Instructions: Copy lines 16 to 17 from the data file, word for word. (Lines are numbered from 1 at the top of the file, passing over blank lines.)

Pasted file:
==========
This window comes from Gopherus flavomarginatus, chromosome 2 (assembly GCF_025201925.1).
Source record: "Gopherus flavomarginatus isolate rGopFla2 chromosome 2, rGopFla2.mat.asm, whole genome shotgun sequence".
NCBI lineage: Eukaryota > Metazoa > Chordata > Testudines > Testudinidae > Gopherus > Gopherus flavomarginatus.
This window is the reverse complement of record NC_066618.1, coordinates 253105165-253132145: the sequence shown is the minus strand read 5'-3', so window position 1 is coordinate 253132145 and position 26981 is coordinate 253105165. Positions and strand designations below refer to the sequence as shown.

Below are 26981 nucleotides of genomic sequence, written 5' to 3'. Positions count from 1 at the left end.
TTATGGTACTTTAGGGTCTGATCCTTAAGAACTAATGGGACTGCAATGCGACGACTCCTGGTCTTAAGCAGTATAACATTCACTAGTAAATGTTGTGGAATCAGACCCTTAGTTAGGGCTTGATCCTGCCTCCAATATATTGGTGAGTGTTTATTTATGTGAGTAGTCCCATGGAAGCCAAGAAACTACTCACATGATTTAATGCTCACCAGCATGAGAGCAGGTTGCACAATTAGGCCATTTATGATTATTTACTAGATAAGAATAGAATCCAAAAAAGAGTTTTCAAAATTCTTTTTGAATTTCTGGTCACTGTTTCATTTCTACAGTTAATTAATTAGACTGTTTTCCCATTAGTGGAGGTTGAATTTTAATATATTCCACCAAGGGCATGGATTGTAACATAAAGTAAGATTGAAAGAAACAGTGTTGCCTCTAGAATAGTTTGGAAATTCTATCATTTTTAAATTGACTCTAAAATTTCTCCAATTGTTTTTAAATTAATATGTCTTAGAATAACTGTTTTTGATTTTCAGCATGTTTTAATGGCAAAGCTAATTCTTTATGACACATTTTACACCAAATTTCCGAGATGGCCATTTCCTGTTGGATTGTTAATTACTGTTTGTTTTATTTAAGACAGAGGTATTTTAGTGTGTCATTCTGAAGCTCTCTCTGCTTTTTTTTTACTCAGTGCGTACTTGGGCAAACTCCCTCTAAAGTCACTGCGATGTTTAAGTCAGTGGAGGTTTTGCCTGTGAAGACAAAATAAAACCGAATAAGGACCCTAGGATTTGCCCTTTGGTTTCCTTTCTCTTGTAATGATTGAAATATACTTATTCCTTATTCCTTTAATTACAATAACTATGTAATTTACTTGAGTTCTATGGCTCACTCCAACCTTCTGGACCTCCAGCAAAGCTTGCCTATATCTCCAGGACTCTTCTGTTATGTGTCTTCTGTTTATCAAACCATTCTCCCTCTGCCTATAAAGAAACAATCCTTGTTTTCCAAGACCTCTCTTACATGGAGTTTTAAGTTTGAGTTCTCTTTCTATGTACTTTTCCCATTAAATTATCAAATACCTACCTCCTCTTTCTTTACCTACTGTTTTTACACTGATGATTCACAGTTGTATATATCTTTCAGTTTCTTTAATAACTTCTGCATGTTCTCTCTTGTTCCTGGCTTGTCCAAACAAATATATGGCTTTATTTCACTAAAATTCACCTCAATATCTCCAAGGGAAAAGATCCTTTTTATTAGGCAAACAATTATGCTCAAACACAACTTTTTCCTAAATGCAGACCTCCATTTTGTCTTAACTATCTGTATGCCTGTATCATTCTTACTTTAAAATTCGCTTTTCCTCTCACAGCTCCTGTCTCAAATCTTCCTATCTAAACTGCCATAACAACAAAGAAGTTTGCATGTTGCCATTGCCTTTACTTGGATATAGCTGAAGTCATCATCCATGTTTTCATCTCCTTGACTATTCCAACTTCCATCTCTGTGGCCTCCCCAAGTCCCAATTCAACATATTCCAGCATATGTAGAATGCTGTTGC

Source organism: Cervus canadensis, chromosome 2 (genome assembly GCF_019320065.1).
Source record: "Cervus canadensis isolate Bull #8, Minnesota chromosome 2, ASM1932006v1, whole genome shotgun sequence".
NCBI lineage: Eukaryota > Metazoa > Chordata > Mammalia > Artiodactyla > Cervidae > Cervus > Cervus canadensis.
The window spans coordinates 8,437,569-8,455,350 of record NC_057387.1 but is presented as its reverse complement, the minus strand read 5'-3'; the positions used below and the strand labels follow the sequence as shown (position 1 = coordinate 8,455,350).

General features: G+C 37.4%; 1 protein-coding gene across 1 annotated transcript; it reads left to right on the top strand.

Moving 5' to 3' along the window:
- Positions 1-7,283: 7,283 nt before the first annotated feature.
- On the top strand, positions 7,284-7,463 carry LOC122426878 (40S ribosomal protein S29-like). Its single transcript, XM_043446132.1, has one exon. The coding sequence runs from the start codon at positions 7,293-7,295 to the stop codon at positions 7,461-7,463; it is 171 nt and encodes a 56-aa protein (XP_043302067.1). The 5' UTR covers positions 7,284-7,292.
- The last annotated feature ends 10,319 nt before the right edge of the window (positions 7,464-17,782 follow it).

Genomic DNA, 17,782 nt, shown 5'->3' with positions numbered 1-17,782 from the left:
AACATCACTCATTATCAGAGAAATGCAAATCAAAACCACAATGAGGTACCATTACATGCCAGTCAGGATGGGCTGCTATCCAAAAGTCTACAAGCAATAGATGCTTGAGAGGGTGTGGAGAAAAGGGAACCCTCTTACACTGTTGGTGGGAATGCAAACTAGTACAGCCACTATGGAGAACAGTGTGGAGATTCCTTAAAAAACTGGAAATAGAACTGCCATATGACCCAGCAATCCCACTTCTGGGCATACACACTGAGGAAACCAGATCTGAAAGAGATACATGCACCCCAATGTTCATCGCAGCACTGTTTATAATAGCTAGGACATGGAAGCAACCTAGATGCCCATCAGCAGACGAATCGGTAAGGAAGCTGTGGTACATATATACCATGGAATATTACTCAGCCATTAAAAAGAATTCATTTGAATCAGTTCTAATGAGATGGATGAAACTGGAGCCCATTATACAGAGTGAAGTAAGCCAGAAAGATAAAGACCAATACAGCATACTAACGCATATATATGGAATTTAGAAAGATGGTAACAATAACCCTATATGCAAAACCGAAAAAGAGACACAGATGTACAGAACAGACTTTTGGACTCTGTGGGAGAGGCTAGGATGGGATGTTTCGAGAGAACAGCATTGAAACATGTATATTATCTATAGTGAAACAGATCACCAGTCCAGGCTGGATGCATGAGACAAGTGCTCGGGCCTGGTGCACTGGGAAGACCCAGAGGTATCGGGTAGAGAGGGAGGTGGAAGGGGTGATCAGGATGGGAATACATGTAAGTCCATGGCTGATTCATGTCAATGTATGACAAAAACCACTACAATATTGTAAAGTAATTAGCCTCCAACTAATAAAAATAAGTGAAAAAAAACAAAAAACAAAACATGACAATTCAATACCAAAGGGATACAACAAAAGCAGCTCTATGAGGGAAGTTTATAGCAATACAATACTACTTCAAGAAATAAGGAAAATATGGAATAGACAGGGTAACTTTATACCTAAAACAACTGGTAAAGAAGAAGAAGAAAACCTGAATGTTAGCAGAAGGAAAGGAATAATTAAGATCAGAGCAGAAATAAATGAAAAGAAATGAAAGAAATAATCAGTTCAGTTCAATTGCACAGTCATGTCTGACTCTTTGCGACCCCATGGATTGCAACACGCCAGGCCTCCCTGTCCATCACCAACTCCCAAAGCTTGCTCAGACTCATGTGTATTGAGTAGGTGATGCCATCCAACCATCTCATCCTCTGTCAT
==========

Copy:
Genomic DNA, 17,782 nt, shown 5'->3' with positions numbered 1-17,782 from the left:
AACATCACTCATTATCAGAGAAATGCAAATCAAAACCACAATGAGGTACCATTACATGCCAGTCAGGATGGGCTGCTATCCAAAAGTCTACAAGCAATAGATGCTTGAGAGGGTGTGGAGAAAAGGGAACCCTCTTACACTGTTGGTGGGAATGCAAACTAGTACAGCCACTATGGAGAACAGTGTGGAGATTCCTTAAAAAACTGGAAATAGAACTGCCATATGACCCAGCAATCCCACTTCTGGGCATACACACTGAGGAAACCAGATCTGAAAGAGATACATGCACCCCAATGTTCATCGCAGCACTGTTTATAATAGCTAGGACATGGAAGCAACCTAGATGCCCATCAGCAGACGAATCGGTAAGGAAGCTGTGGTACATATATACCATGGAATATTACTCAGCCATTAAAAAGAATTCATTTGAATCAGTTCTAATGAGATGGATGAAACTGGAGCCCATTATACAGAGTGAAGTAAGCCAGAAAGATAAAGACCAATACAGCATACTAACGCATATATATGGAATTTAGAAAGATGGTAACAATAACCCTATATGCAAAACCGAAAAAGAGACACAGATGTACAGAACAGACTTTTGGACTCTGTGGGAGAGGCTAGGATGGGATGTTTCGAGAGAACAGCATTGAAACATGTATATTATCTATAGTGAAACAGATCACCAGTCCAGGCTGGATGCATGAGACAAGTGCTCGGGCCTGGTGCACTGGGAAGACCCAGAGGTATCGGGTAGAGAGGGAGGTGGAAGGGGTGATCAGGATGGGAATACATGTAAGTCCATGGCTGATTCATGTCAATGTATGACAAAAACCACTACAATATTGTAAAGTAATTAGCCTCCAACTAATAAAAATAAGTGAAAAAAAACAAAAAACAAAACATGACAATTCAATACCAAAGGGATACAACAAAAGCAGCTCTATGAGGGAAGTTTATAGCAATACAATACTACTTCAAGAAATAAGGAAAATATGGAATAGACAGGGTAACTTTATACCTAAAACAACTGGTAAAGAAGAAGAAGAAAACCTGAATGTTAGCAGAAGGAAAGGAATAATTAAGATCAGAGCAGAAATAAATGAAAAGAAATGAAAGAAATAATCAGTTCAGTTCAATTGCACAGTCATGTCTGACTCTTTGCGACCCCATGGATTGCAACACGCCAGGCCTCCCTGTCCATCACCAACTCCCAAAGCTTGCTCAGACTCATGTGTATTGAGTAGGTGATGCCATCCAACCATCTCATCCTCTGTCAT